• Steve Brizel says:

        Look in Erechin 16b as well as Ramban and the Mareh Mkomos cited by the Torah Temimah on Vayikra 19: 17. That is where the Mitzvah of Tochacha, which is stated in Sefer Vayikra, is discussed. WADR to Dvar Torah that you cited, neither the verse in the Torah nor the Talmud condition the Mitzvah of Tochacha on Klal Yisrael being rid of its enemies. Many Poskim understand that the two sided mitzvah of kruv and chizuk are based on the Mitzvah of Tochacha. That being said, the Talmud in Erechin assumes that Tochacha applies even when there is no practical value and even from a talmid to a rebbe.

      • Steve Brizel says:

        That assumes that Tochacha is only a Mitzvah that applies in Messsianic times-how and where is that derived from how and where the verse is stated in the Torah in Parshas Kedoshim and understood in many different sugyos in Shas?

      • Steve Brizel says:

        That is a nice vprt. Ut one can wuestion whether the mitzvah of Tochacha is so defined in tbe Torah and many sugyos in the Talmud and Rishonim who place no such limitation on how one fulfils the Mitzva and emphasize that tochacha can be given by a talmid to his rebbe and even when tbe protest is futile. One can veey seriously argue that Tochacha is not a mitzva that is dependent on the vanquishing of the enemies of Klal Yisrael.

  15. Steve Brizel says:

    For those interested, take a look at the linked article One wonders whether those commenters who wished the author a mazel tov ever learned Sefer Vayikra or simply view the Issur Min HaTorah which is one of the seven Noachide laws as RL either having no applicability or being R:L abrogated completely.

    • Bob Miller says:

      It’s easy for someone who feels new meanings can be assigned at will to any words, and that words too hard to redefine can be ignored. This is how Christians can claim to believe in the “Old Testament.”

      • Mycroft says:

        You used a term that Christians use for the Hebrew Bible. It is a demeaning term, implying that their law supersceded Torah. Their term for Tanach should never be used by us.

      • Bob Miller says:

        That’s why I put it on quotes! Should be obvious.

      • Mycroft says:

        IMO you are still using the term that they use. Why not use the academically correct Christian Bible or even the term that Prof Harry Wolfson advocated Gospels. Anything but the term that shows belief in the anathema of supercession

      • Bob Miller says:

        That’s why I put it in quotes! Should be obvious.

      • Bob Miller says:

        By the way, Mycroft, I did not use the words Christian Bible or Gospels—because I was discussing something else. I was addressing the Christian revisionist attitude toward Tanach in itself and in what they call it.

        You haven’t refuted Steve Brizel on any major point despite many restatements.

      • Mycroft says:

        What fact that Steven Brizel has cited sources that one can read that contradicts what I have written I have not answered or accepted .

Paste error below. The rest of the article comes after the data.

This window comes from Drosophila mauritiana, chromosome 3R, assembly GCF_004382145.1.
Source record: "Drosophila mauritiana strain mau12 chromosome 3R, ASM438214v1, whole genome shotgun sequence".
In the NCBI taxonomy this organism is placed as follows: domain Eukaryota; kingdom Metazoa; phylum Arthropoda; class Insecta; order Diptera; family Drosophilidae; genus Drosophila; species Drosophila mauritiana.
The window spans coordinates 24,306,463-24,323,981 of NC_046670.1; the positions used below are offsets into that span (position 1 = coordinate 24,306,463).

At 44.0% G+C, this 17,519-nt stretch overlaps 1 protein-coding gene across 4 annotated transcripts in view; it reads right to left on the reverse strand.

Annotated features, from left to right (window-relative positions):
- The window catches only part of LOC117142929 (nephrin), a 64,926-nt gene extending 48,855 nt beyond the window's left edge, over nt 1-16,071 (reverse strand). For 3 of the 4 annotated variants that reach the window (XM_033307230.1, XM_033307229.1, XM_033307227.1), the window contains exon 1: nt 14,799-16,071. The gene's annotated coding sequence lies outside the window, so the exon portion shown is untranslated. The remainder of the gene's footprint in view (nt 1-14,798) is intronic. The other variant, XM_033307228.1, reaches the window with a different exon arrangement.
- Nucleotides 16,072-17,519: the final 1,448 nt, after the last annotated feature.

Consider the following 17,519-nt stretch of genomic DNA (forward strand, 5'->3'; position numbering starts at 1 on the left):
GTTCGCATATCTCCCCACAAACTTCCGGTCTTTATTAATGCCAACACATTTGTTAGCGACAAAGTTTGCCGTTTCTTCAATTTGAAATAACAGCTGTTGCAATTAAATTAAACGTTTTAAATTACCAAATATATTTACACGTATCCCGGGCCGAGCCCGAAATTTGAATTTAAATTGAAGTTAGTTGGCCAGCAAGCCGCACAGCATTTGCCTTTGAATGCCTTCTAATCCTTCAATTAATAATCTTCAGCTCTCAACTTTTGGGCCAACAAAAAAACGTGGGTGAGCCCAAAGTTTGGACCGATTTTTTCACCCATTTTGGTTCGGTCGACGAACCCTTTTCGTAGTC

Please show what he has cited with sources. I don’t state he has to answer my statements which are not cited. Many of mine are based on information which I choose not to cite my sources. If someone doesn’t want to accept what I have written as credible that is their choice. I have been commenting for over a decade. People can determine my credibility or lack of on the basis of their beliefs of how accurate I am.
        We all do that, how many times for example has Steve stated that he stands in what he states. We all have credibility or lack of it.
        BTW credibility is different for different people, see eg different commentators clearly treat different Rabbis with different credibility.

  16. Ralph Suiskind says:

    What President Trump has achieved and will achieve in the political swamp of Washington DC, will certainly occur within the Jewish Community… ultimately, established historical eternal Torah Values will reign supreme
    notwithstanding modern trends…. Hopefully, another holocaust will be avoided!!!!

  17. Steve Brizel says:

    Mycroft-Credibility , at least in my occupation, means that a witness or document is truthful. Credibility should not be confused with whether a particular argument has merit or the lack thereof which is never rooted in credibility but rather in the evidence and documents supporting the same or the absence thereof.

    • Mycroft says:

      Thus, I agree that one can argue logic of credible people . It is certainly far to disagree with pole without impugning the person ne disagrees with.

  18. Eric Leibman says:

    As this article makes quite clear, Avi Weiss and his minions aren’t even minutely concerned by the OU decision. Giving them any time at all is pointless. They should be expelled now and done with it. All the OU has done is make itself look pathetically weak and cowed while giving these people more time to make trouble.

  19. Bob Miller says:

    The offenders’ defiant posture should convince the OU to rethink the length of this reprieve.

  20. Steve Brizel says:

    If the offenders engage preside over and participate in marriages between Kohanim and divorcees or converts or same gender ceremonies that IMo shouuld prrcipitate a reaction from the RCA.